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Chemicals From A Mine In Mexico Contaminate Water Supply 25 Miles From U.S. Border

CIUDAD HIDALGO, MEXICO - AUGUST 02:  The sun rises over Guatemala and the Suchiate River which separates it from Mexico on August 2, 2013 in Ciudad Hidalgo, Chiapas, Mexico. Thousands of undocumeted Central Americans pass illegally into Mexico, many of them immigrants on the first leg of their long and perilous journey north to the United States.  (Photo by John Moore/Getty Images)

CIUDAD HIDALGO, MEXICO - AUGUST 02: The sun rises over Guatemala and the Suchiate River which separates it from Mexico on August 2, 2013 in Ciudad Hidalgo, Chiapas, Mexico. Thousands of undocumeted Central Americans pass illegally into Mexico, many of them immigrants on the first leg of their long and perilous journey north to the United States. (Photo by John Moore/Getty Images)  (2013 Getty Images)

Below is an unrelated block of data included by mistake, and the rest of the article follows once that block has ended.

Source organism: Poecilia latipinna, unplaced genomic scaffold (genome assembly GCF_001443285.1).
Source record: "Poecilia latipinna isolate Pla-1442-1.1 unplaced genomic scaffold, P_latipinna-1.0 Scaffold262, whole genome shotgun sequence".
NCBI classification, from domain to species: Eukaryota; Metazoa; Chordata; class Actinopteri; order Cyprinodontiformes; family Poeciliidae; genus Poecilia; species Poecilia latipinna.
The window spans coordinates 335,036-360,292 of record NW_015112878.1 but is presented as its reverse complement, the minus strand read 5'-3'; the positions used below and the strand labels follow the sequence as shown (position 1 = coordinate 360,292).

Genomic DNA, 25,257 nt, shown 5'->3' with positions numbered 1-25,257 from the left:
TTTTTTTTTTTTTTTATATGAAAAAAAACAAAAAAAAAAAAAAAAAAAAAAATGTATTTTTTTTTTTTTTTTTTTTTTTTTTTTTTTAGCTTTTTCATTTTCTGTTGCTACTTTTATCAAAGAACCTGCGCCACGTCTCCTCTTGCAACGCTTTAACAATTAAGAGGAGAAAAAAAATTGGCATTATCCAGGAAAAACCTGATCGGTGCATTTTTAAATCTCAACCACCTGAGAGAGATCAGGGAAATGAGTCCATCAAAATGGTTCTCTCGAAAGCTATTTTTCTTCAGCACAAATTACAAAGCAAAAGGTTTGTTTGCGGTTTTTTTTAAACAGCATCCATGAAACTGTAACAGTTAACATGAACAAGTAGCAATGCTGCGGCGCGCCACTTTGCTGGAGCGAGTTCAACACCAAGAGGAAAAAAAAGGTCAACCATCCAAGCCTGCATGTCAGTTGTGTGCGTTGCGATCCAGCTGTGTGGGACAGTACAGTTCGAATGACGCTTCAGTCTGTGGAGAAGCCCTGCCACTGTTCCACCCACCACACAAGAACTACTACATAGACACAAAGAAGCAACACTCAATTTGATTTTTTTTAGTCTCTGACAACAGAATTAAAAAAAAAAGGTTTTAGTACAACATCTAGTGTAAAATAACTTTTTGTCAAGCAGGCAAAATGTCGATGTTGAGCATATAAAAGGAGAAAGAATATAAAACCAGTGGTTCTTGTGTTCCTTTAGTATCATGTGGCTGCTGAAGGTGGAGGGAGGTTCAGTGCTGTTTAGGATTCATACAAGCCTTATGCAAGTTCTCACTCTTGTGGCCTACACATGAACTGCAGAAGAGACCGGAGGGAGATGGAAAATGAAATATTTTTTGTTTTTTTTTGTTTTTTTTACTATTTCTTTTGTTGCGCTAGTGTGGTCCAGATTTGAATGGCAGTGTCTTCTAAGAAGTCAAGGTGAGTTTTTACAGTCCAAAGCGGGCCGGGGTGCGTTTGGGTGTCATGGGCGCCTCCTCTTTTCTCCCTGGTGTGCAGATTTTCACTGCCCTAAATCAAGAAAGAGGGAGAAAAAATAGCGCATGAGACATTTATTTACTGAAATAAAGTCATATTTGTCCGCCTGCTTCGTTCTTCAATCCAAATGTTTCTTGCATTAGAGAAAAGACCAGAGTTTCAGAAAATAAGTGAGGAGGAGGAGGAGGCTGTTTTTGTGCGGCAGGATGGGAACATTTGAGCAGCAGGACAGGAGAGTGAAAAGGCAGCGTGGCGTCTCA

About 10 million gallons of contaminated wastewater have spilled into rivers from a mine in northern Mexico, and federal officials announced Sunday they are restricting water supply to cities and towns in the country's north, including the Sonora state capital of Hermosillo.

The National Water Commission said it was monitoring chemicals in the Bacanuchi and Sonora rivers following this week's spill at the Buenavista copper mine in Cananea, about 25 miles south of the U.S. border.

The state's civil defense office issued a statement on its Facebook page denying rumors that the contamination includes cyanide, which it said it not used in copper mining.

The water agency says towns affected include Arizpe, Banamichi, San Felipe de Jesus, Aconchi, Baviacora and Ures, as well as Hermosillo. However, it said the state capital receives only 3 percent of its water from the river.

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